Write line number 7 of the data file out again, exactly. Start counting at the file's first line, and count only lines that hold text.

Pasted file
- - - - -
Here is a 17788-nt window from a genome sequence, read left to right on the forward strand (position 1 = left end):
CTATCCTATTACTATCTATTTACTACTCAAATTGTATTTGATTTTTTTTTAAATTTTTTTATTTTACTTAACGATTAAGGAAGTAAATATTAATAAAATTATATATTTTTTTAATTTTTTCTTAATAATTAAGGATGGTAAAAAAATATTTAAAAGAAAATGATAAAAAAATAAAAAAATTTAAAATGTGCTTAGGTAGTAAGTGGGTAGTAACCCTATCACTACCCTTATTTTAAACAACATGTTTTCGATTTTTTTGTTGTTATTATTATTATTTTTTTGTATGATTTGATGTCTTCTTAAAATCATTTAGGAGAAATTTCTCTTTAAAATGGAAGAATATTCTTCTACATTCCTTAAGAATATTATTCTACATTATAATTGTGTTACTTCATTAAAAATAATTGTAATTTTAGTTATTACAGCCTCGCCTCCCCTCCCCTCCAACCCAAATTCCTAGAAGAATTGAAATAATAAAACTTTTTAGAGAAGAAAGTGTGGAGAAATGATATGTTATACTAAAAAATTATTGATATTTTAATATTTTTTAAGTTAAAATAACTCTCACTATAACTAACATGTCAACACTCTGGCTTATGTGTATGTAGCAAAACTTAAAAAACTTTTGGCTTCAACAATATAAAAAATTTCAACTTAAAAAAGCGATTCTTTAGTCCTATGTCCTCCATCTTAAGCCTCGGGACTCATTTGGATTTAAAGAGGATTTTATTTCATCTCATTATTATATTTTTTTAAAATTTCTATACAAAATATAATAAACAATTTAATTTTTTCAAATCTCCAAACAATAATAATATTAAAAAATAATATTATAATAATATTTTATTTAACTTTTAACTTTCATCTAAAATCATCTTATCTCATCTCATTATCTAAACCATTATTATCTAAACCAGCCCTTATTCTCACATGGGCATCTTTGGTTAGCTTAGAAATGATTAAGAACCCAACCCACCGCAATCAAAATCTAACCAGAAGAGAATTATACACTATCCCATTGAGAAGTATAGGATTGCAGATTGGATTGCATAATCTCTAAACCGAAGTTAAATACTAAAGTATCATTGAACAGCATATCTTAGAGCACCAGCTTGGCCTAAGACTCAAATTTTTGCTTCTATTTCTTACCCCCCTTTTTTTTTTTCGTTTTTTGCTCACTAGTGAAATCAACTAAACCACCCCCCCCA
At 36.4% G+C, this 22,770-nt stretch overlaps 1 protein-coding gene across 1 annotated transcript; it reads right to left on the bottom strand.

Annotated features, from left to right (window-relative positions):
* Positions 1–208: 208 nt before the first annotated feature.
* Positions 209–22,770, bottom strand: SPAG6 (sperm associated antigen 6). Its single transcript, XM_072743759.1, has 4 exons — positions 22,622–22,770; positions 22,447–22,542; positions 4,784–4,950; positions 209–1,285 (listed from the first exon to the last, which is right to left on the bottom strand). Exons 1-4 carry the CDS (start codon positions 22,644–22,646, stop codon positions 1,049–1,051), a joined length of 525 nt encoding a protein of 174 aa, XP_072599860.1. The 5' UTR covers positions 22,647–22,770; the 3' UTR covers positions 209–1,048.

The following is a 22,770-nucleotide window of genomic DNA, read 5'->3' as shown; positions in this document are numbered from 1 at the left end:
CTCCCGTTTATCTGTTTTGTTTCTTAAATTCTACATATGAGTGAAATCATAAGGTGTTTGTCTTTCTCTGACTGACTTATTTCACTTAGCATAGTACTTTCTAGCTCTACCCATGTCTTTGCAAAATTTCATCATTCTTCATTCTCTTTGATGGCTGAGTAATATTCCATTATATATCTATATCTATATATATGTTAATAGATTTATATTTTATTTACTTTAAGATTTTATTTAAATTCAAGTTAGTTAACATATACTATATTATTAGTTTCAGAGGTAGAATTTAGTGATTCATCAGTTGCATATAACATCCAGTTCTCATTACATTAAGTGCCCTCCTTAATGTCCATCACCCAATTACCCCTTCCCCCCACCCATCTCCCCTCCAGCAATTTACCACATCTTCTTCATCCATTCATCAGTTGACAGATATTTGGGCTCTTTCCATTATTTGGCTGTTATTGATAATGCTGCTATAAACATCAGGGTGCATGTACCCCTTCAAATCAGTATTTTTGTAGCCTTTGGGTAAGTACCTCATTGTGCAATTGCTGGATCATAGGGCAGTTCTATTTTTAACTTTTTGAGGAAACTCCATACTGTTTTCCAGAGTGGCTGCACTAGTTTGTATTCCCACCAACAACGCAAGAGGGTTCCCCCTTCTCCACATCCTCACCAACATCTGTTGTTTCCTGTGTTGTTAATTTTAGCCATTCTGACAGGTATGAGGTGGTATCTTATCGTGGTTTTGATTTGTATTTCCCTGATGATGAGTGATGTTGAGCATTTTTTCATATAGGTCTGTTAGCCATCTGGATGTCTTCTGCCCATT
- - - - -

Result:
The following is a 22,770-nucleotide window of genomic DNA, read 5'->3' as shown; positions in this document are numbered from 1 at the left end: